Coping with change

We get one crack at life, therefore it’s important we learn to cope with change as part of that life. It’s important we live presently. For those of us who live presently we will find change, our approach to change and coping with change easier.

We need to see change as something that brings something better, particularly if we’re not happy and we’re stuck on the other side of change. Change has to be better than where we currently may reside.

How do we cope with change?

We must start by asking what’s the worst thing that can happen? What is it that worries you about change and if you choose not to change things, is where you are better? If we’re honest, we will at least want to think about change.

Although we cannot always plan for change, like the unexpected death of a loved one, where we can plan it’s important we plan. If after we’ve taken action and we’re still not comfortable, it’s okay to ask for help.

Once we’re through the other end of change, and we look back, change is never as bad as we think. The mind plays tricks. But change becomes the reason we have a strong resistance, whether we’re avoiding change or opposing change because we think we can’t handle it.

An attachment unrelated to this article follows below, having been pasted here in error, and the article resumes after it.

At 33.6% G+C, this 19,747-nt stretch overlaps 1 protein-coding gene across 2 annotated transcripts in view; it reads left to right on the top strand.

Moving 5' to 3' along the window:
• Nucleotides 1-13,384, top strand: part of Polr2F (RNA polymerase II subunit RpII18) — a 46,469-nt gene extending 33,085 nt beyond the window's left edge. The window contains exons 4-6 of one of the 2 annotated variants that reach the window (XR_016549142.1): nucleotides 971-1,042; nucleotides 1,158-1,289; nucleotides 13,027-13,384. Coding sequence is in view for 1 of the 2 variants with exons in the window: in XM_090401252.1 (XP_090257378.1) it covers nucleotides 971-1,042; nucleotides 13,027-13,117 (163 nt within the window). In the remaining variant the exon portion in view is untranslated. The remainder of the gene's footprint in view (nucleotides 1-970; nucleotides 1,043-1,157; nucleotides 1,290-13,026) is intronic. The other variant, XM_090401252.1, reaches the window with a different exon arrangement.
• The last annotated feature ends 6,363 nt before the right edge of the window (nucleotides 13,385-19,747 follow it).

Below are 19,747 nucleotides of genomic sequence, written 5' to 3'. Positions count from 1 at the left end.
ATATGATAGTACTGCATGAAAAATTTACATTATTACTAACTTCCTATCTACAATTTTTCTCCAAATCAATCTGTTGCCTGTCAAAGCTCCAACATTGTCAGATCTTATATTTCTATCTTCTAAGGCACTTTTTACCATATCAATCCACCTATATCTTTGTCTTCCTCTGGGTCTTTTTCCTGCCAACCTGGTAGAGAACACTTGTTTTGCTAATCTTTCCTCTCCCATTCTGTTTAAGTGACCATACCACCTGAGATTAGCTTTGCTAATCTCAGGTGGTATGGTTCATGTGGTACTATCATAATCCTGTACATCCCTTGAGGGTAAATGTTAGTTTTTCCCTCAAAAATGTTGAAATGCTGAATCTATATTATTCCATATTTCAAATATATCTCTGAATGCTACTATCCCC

But for most of us the problem isn’t change per se, it’s our inability to work through change because we’re struggling with parts of our childhood.


30 May, 2019

2 thoughts on “Coping with change

  1. Dealing with change isn’t something I cope well with, whether it’s a good or bad thing, considering the way I grew up.

    There was always chaos and insanity going on, so any changes that happened were usually bad and there usually wasn’t much we could do about.

    I ended up with a sense of learned helplessness where nothing I did was going to change things, which is how it’s been for most of my life.

    It is quite an extreme transition now, me being in a position where I don’t have anyone telling me how to live my life. I have to get used to having a freedom I haven’t ever known.

    Hard to believe that I can make changes for the better and I don’t have to feel guilty about it anymore.

    1. Thanks Randy. I love that you got there, it doesn’t matter how long it took. The important thing is you’re there and happier for it.

      Growing up in a dysfunctional family is more common than you think, but it’s good you’re coming through the other end and coping with some of the changes you’ve been able to make.

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